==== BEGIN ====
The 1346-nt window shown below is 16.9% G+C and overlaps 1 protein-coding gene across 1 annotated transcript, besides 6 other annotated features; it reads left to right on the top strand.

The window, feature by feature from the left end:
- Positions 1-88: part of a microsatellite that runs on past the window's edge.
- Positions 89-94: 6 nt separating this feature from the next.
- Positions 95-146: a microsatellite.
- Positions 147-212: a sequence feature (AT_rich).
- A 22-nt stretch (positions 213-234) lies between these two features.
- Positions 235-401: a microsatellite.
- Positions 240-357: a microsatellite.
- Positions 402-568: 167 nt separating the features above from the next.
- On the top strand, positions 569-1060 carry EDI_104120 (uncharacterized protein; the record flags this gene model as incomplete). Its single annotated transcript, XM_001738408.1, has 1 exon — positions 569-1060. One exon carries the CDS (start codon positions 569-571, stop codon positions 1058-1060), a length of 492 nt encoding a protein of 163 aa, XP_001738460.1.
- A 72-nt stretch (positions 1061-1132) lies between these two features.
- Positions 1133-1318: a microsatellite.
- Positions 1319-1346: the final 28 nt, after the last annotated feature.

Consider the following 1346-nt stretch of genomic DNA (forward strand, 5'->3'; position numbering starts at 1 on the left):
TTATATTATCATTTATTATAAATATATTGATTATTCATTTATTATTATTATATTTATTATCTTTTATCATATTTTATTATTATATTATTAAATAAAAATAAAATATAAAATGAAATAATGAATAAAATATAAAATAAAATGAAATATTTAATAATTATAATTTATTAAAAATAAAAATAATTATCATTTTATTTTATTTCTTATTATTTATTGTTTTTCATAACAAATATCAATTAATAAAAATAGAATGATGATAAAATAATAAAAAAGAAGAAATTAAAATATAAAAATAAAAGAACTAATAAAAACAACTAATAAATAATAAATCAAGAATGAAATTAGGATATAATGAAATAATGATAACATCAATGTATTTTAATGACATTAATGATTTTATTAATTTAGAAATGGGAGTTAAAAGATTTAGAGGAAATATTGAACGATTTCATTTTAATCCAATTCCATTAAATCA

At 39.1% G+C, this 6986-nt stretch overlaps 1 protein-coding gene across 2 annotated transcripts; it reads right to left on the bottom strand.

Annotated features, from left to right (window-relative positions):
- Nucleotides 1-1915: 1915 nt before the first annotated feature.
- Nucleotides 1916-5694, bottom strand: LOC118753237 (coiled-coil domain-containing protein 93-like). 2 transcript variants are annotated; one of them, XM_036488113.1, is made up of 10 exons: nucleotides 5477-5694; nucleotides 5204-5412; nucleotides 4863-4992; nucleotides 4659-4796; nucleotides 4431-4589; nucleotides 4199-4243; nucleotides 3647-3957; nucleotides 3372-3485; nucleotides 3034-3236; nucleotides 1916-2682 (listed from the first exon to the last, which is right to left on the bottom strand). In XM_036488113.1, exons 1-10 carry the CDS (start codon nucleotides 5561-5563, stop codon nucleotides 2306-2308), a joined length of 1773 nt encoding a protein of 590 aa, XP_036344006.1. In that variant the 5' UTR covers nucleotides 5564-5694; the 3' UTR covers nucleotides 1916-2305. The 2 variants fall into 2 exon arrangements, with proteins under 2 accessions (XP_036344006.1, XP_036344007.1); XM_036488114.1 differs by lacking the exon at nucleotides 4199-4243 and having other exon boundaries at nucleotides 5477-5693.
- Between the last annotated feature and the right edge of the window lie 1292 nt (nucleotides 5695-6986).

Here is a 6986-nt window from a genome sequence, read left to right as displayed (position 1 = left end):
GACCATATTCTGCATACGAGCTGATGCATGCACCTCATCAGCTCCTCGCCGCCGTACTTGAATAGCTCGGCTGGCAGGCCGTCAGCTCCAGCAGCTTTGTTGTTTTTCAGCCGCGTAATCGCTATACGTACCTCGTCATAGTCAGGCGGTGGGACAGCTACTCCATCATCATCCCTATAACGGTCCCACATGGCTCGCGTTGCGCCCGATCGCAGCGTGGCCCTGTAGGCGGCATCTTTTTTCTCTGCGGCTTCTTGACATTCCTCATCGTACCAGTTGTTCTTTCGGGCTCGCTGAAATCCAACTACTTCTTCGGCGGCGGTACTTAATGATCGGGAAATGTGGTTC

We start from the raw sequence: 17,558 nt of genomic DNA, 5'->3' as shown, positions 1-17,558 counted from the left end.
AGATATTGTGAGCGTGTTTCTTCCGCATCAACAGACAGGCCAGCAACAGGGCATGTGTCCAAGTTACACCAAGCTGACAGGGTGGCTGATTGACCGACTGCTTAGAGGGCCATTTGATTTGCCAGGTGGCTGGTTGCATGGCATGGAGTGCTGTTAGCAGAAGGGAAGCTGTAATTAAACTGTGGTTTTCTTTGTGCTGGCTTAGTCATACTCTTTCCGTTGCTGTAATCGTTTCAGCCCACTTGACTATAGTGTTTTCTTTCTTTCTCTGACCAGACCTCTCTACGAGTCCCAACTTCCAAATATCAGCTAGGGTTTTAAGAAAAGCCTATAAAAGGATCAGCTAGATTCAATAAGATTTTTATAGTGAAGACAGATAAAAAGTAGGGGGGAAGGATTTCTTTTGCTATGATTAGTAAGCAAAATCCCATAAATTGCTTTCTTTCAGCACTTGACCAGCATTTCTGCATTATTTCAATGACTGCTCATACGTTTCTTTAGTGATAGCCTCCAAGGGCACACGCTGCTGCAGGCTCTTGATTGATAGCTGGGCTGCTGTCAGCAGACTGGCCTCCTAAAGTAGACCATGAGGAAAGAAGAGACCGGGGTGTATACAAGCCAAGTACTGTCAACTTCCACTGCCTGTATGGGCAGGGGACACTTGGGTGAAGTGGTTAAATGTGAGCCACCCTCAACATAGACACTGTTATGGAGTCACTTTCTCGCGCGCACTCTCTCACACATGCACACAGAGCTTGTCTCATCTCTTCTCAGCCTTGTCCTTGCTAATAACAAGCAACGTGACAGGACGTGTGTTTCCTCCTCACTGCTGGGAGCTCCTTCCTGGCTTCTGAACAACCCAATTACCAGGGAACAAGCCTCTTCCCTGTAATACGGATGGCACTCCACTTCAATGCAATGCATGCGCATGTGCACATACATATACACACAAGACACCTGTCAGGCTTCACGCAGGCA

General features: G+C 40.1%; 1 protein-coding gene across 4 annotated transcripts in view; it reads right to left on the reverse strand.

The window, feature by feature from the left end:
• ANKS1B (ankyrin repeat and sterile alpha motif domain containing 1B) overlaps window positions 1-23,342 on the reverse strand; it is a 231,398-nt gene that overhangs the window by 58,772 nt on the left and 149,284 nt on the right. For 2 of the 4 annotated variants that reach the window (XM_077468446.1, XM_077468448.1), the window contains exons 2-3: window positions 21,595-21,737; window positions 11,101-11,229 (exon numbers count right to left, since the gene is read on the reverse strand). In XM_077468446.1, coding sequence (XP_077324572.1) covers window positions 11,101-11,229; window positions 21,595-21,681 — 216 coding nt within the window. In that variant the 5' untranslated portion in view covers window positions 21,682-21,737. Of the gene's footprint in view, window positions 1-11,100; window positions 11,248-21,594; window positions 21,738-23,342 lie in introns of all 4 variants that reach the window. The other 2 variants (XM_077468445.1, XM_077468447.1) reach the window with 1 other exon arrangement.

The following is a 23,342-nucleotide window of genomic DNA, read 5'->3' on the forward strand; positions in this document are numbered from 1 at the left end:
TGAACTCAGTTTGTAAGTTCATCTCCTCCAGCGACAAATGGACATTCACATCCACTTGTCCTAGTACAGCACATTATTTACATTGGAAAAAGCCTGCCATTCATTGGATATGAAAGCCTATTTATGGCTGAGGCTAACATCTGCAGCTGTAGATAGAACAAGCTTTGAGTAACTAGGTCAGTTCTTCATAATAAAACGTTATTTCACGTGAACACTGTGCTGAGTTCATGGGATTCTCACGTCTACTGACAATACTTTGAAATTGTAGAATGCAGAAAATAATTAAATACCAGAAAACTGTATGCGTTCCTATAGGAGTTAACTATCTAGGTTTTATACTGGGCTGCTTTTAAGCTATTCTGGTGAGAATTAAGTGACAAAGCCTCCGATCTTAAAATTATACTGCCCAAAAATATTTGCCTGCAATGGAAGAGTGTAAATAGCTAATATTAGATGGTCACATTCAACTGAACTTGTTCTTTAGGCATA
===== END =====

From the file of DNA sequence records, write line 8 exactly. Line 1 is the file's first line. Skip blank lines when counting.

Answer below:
- Positions 235-401: a microsatellite.